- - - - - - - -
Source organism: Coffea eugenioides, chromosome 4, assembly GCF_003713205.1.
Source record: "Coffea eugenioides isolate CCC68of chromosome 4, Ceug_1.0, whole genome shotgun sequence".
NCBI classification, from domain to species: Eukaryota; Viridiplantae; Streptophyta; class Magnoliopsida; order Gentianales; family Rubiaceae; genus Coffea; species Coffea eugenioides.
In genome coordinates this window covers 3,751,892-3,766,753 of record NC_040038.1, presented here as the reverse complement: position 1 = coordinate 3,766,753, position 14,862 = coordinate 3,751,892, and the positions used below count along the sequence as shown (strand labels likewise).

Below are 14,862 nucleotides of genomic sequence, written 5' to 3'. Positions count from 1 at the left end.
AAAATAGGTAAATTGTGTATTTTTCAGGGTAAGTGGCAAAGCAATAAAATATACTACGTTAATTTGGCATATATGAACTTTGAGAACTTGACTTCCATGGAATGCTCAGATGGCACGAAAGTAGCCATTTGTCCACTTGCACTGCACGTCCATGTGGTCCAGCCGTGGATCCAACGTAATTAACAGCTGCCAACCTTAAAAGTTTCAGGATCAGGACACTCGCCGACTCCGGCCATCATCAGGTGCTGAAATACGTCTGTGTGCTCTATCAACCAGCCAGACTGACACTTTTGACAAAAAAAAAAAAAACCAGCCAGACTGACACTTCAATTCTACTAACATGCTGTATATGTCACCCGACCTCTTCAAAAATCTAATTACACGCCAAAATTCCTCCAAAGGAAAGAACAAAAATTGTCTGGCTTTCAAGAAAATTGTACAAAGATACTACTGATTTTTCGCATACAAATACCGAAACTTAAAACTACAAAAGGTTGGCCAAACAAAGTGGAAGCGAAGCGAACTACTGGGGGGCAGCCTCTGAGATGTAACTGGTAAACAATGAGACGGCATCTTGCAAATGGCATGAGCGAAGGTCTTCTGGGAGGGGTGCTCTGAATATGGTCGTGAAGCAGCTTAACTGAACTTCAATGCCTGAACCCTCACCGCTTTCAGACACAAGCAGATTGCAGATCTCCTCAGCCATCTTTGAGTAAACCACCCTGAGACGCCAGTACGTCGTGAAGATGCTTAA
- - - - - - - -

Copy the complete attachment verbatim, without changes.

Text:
Source organism: Coffea eugenioides, chromosome 4, assembly GCF_003713205.1.
Source record: "Coffea eugenioides isolate CCC68of chromosome 4, Ceug_1.0, whole genome shotgun sequence".
NCBI classification, from domain to species: Eukaryota; Viridiplantae; Streptophyta; class Magnoliopsida; order Gentianales; family Rubiaceae; genus Coffea; species Coffea eugenioides.
In genome coordinates this window covers 3,751,892-3,766,753 of record NC_040038.1, presented here as the reverse complement: position 1 = coordinate 3,766,753, position 14,862 = coordinate 3,751,892, and the positions used below count along the sequence as shown (strand labels likewise).

Below are 14,862 nucleotides of genomic sequence, written 5' to 3'. Positions count from 1 at the left end.
AAAATAGGTAAATTGTGTATTTTTCAGGGTAAGTGGCAAAGCAATAAAATATACTACGTTAATTTGGCATATATGAACTTTGAGAACTTGACTTCCATGGAATGCTCAGATGGCACGAAAGTAGCCATTTGTCCACTTGCACTGCACGTCCATGTGGTCCAGCCGTGGATCCAACGTAATTAACAGCTGCCAACCTTAAAAGTTTCAGGATCAGGACACTCGCCGACTCCGGCCATCATCAGGTGCTGAAATACGTCTGTGTGCTCTATCAACCAGCCAGACTGACACTTTTGACAAAAAAAAAAAAAACCAGCCAGACTGACACTTCAATTCTACTAACATGCTGTATATGTCACCCGACCTCTTCAAAAATCTAATTACACGCCAAAATTCCTCCAAAGGAAAGAACAAAAATTGTCTGGCTTTCAAGAAAATTGTACAAAGATACTACTGATTTTTCGCATACAAATACCGAAACTTAAAACTACAAAAGGTTGGCCAAACAAAGTGGAAGCGAAGCGAACTACTGGGGGGCAGCCTCTGAGATGTAACTGGTAAACAATGAGACGGCATCTTGCAAATGGCATGAGCGAAGGTCTTCTGGGAGGGGTGCTCTGAATATGGTCGTGAAGCAGCTTAACTGAACTTCAATGCCTGAACCCTCACCGCTTTCAGACACAAGCAGATTGCAGATCTCCTCAGCCATCTTTGAGTAAACCACCCTGAGACGCCAGTACGTCGTGAAGATGCTTAA